Fonterra proposes a new capital structure to increase its share of the national market



The Fonterra logo can be seen near the Fonterra Te Rapa factory near Hamilton on August 6, 2013. REUTERS / Nigel Marple / File Photo / File Photo

  • The range of shareholding conditions must be broadened
  • Company plans to return NZ $ 1 billion to shareholders by fiscal year 24
  • Mulls IPO option for Australian operations
  • Profit for fiscal year 21 up 54%; final dividend NZ 15 cents per share

September 23 (Reuters) – New Zealand cooperative group Fonterra (FSF.NZ) (FCG.NZ) on Thursday proposed a capital structure that makes it easier for new farmers to enter the cooperative, continuing its strategy of possession recover its share of the domestic market.

According to the revised proposal, the minimum cooperative shareholding requirement will be set at 33% of the milk supply, or one share per 3 kg of milk solids (kgMS), compared to the current mandatory requirement of ‘one part for 1 kgMS.

The structure would also limit investments by non-farmers in the Fonterra Shareholders Fund, a gateway for non-farmers to invest in the dairy giant, in order to “protect farmer ownership and control.”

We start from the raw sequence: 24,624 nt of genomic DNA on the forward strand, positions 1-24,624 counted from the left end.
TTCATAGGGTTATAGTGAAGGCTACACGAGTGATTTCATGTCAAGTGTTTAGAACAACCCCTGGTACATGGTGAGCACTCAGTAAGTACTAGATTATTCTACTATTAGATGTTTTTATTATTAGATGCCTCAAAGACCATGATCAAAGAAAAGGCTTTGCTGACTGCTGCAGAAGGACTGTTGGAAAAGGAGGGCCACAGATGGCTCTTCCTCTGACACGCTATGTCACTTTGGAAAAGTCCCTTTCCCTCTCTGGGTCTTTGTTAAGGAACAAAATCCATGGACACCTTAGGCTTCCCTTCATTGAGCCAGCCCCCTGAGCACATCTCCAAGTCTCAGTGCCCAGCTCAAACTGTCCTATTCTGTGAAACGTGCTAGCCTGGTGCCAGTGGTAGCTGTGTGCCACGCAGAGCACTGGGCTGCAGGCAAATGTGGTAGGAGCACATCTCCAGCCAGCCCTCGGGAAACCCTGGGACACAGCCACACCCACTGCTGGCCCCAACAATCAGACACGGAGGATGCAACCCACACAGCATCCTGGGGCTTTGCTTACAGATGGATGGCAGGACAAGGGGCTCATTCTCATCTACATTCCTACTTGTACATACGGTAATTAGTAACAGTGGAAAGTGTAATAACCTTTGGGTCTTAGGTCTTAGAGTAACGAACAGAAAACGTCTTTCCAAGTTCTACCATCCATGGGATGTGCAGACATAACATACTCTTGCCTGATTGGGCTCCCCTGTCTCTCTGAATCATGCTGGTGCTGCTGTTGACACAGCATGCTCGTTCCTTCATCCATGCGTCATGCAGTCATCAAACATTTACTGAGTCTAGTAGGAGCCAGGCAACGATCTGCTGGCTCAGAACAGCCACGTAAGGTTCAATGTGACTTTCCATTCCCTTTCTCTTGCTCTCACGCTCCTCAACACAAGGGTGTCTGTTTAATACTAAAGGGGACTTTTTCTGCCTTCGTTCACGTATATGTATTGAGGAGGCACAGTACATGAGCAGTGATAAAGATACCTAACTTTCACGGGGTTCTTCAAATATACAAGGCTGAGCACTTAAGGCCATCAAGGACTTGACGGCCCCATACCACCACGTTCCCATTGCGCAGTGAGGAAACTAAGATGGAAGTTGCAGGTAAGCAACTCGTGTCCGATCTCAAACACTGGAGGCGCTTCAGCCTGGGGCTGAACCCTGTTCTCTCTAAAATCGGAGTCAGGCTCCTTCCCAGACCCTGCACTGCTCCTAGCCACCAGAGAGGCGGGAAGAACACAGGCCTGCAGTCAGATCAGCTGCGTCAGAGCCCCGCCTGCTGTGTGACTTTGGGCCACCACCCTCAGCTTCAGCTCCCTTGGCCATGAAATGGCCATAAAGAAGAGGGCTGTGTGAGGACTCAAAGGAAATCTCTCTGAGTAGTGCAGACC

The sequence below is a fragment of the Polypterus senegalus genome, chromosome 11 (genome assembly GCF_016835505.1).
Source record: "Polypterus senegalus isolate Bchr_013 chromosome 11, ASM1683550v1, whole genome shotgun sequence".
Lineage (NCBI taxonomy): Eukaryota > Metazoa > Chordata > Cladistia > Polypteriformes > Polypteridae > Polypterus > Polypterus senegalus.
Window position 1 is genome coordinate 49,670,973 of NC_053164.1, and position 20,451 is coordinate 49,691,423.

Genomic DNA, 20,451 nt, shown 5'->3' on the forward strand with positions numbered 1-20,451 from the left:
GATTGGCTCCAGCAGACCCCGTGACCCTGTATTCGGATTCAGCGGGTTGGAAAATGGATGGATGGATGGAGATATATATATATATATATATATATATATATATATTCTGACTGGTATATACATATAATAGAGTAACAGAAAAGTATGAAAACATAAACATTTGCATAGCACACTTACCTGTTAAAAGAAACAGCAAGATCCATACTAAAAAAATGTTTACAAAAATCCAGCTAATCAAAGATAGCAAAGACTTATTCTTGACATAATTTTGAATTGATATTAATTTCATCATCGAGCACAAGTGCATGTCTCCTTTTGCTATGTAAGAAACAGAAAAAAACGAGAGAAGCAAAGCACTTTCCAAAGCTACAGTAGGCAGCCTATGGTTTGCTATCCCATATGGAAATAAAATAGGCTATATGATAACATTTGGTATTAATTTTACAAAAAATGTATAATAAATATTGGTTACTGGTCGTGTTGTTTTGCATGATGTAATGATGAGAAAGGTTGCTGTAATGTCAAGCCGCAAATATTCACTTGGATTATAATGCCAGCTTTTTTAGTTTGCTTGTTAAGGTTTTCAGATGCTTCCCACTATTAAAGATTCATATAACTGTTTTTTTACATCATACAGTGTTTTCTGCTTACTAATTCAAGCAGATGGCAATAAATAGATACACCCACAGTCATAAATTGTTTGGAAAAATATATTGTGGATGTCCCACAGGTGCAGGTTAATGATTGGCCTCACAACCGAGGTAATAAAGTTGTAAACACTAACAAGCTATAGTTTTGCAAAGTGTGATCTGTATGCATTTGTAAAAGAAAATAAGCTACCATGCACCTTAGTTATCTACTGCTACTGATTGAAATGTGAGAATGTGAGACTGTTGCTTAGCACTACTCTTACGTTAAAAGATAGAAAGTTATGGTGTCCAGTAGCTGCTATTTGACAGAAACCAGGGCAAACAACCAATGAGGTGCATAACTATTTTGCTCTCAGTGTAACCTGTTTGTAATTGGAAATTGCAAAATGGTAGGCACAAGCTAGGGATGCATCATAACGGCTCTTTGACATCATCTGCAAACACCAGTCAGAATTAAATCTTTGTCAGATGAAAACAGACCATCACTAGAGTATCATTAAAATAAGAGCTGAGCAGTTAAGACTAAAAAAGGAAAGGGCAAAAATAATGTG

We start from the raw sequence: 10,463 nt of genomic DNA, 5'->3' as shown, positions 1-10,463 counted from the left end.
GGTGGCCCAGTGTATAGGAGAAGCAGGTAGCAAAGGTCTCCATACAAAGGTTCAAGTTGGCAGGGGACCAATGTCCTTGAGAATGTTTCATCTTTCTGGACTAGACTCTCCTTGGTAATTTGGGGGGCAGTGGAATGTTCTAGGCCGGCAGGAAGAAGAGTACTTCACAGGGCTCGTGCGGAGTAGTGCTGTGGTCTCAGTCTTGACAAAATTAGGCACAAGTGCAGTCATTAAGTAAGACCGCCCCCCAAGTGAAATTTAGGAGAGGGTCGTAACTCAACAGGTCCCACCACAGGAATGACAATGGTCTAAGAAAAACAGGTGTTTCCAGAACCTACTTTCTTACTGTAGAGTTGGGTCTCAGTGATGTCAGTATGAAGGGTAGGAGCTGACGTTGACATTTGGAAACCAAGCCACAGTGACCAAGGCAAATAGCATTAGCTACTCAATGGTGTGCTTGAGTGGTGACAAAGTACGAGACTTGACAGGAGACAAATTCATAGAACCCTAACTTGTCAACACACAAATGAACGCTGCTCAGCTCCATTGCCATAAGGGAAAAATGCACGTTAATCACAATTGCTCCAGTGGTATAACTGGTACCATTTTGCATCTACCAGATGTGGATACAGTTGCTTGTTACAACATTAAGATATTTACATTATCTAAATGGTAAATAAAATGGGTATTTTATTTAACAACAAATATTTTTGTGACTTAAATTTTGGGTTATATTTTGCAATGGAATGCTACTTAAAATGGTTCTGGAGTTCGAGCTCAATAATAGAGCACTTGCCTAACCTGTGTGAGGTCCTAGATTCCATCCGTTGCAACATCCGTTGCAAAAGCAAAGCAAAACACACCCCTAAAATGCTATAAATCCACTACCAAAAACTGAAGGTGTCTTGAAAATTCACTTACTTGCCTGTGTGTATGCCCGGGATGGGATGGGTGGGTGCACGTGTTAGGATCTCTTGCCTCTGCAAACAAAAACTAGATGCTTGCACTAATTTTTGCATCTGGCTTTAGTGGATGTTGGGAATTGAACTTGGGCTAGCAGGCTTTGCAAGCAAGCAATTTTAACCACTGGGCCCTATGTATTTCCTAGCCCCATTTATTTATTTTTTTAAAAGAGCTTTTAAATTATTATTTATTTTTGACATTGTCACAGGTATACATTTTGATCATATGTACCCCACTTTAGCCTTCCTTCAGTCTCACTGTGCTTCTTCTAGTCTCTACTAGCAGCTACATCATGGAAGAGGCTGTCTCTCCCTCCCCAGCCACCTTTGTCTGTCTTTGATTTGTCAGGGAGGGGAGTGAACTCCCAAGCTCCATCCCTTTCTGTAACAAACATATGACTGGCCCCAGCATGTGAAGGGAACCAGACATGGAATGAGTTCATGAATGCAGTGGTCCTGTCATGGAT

“A capital structure with flexible shareholding would help level the playing field with competitors, many of whom are backed by foreign interests and do not require farmers to invest capital,” said Chairman Peter McBride.

The Auckland-based company announced in May that it was overhauling its capital structure to make it easier for farmers to enter the cooperative as part of its drive to streamline operations and strengthen its financial future. Read more

Separately, Fonterra revealed its long-term strategy of focusing on its domestic operations, starting with divesting its investment in Chile and considering going public for its operations in Australia while retaining a significant interest.

“We see these two measures as essential to allow a greater concentration on our New Zealand milk and, above all, to allow us to free up capital, much of which is intended to be returned to shareholders,” said Managing Director Miles Hurrell.

As part of its strategy, the dairy giant plans to achieve a 40% to 50% increase in operating profit by 2030 and intends to bring in NZ $ 1 billion (699.80 million dollars) from sales and dividends expected by fiscal 2024.

($ 1 = NZ $ 1.4273)

Report by Sameer Manekar and Arundhati Dutta in Bengaluru; Editing by Vinay Dwivedi

Our Standards: Thomson Reuters Trust Principles.


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